UPDATE: 9:25 AM PDT: The Guardian Express reported earlier that all crew members of the HHS bounty had been rescued. Initial reports indicated that there were 17 crewmen on board the ship. Updated information now indicates that there were only 16 crewman aboard the ships, and that 2 of these crewmen failed to make it into the life rafts after abandoning ship.
“The 16 people donned cold water survival suits and life jackets before launching in two 25-man lifeboats with canopies,” said Coast Guard spokesman Lt. Michael Patterson, “It appears that two crew members didn’t make it onto the life rafts,”
PORTSMOUTH, Va. — HMS Bounty’s crew members all 17 of them have been rescued from the replica of a famous ship that was in distress 160 miles from the eye of Sandy.
Those aboard HMS Bounty were taken to safety via life rafts after helicopters were sent to the location but the ship is still stranded.
Coast Guard Sector North Carolina received a call from the owner of the 180 ft, three mast ship, saying she had lost communication with the vessel’s crew late on Sunday evening.
An air crew arrived on the scene and regained contact with the ship after receiving a signal from the emergency position indicated beacon registered to the Bounty.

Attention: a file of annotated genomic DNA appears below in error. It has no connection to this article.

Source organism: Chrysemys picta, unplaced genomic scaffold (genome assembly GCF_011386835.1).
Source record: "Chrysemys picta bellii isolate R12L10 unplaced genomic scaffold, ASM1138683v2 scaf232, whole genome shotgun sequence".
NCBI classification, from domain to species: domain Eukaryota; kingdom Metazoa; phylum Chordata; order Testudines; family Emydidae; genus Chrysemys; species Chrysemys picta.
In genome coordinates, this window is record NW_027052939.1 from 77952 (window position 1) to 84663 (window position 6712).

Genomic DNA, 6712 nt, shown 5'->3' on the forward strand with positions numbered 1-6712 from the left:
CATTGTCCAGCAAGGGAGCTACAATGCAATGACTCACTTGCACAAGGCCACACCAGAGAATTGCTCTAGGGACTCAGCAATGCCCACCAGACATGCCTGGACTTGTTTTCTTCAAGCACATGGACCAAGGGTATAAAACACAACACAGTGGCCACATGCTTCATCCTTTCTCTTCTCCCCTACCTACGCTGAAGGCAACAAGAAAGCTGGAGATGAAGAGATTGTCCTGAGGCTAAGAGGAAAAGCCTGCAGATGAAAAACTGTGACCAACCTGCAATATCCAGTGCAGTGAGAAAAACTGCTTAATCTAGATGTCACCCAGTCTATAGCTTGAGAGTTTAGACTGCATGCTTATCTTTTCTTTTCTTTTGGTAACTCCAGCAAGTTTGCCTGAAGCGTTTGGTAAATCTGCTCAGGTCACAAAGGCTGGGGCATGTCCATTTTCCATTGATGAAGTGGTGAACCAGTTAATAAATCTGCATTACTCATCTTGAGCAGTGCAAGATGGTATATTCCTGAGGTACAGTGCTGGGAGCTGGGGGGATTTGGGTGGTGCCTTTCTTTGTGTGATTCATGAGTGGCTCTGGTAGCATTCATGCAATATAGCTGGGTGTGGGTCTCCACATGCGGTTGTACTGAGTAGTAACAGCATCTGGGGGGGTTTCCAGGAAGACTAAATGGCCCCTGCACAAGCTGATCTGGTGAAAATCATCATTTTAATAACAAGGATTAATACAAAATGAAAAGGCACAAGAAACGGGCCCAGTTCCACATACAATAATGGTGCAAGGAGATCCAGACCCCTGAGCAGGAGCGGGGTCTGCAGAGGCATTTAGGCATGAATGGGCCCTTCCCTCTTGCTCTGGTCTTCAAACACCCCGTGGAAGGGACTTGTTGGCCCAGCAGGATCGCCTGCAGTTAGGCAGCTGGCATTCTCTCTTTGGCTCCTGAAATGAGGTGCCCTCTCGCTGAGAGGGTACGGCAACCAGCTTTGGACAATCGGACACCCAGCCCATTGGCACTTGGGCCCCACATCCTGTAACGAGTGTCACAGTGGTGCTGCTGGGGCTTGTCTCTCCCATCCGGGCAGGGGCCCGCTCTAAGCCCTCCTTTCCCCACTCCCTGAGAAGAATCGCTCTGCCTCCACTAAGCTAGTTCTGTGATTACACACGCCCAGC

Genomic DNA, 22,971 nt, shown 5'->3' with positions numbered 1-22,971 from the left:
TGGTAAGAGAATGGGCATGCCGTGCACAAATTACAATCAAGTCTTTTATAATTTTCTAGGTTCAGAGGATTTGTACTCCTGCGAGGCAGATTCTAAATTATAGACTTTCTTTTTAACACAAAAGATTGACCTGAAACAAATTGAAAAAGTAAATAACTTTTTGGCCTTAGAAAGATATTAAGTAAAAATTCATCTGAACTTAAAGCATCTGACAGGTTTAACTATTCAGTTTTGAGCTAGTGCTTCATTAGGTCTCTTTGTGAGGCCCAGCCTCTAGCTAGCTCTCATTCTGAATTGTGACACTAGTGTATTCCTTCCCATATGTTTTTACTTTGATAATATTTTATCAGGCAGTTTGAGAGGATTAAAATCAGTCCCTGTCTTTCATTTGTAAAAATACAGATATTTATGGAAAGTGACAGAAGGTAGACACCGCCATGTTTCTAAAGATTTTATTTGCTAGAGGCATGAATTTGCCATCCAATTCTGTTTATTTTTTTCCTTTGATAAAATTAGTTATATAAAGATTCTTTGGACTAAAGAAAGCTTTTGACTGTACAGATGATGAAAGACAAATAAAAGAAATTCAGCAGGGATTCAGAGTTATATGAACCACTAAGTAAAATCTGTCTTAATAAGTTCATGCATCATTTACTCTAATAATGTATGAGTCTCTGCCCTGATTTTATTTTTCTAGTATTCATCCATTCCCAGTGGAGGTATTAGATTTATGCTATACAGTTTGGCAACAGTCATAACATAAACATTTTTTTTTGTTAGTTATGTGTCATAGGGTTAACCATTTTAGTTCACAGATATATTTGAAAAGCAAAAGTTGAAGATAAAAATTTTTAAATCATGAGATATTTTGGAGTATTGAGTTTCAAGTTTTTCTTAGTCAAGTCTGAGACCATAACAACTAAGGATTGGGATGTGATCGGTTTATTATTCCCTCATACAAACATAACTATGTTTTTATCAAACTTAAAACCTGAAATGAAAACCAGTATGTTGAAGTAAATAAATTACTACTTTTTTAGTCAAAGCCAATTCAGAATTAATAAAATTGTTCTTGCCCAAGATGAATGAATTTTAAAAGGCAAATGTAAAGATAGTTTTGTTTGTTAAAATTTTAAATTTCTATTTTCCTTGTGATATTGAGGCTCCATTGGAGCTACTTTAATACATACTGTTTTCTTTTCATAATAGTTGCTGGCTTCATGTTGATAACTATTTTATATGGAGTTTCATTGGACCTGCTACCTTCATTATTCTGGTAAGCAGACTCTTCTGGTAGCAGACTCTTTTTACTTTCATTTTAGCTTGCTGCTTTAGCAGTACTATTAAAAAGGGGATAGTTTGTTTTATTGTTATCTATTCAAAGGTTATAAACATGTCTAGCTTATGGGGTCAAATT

Tracie Simonin a spokesperson for HMS Bounty, which had been heading for Florida, said: “Our main concern was to save the crew members. The ship has been abandoned and now the coast guard will assess whether it can be saved.”
There are 40mph winds and 18ft waves reported at the scene, which is 90 miles southeast of Hatteras in North Carolina.
The current Bounty was built for the 1962 movie Mutiny on the Bounty with Marlon Brando and has since appeared in Pirates of the Caribbean: Dead Man’s Chest.
The original Bounty is known for the mutiny that took place in Tahiti in 1789.The Coast Guard has received word that the crew of the HMS Bounty has abandoned ship approximately 90 miles southeast of Hatteras N.C., Monday.
The 17 person crew donned cold water survival suits and lifejackets before launching in two 25-man lifeboats with canopies.
The Coast Guard continues to monitor the situation and assess the weather conditions to determine the soonest Coast Guard aircraft or surface assets can be on scene to conduct effective rescue operations.
Coast Guard Sector North Carolina initially received a call from the owner of the 180-foot, three mast tall ship, HMS Bounty, saying she had lost communication with the vessel’s crew late Sunday evening.
The Coast Guard 5th District command center in Portsmouth subsequently received a signal from the emergency position indicating radio beacon registered to the Bounty, confirming the distress and position.
An air crew from Coast Guard Air Station Elizabeth City launched aboard an HC-130 Hercules aircraft, which later arrived on scene and reestablished communications with the Bounty’s crew.
The vessel was reportedly taking on water and was without propulsion. On scene weather is reported to be 40 mph winds and 18-foot seas.
The good news though is that the crew has been rescued.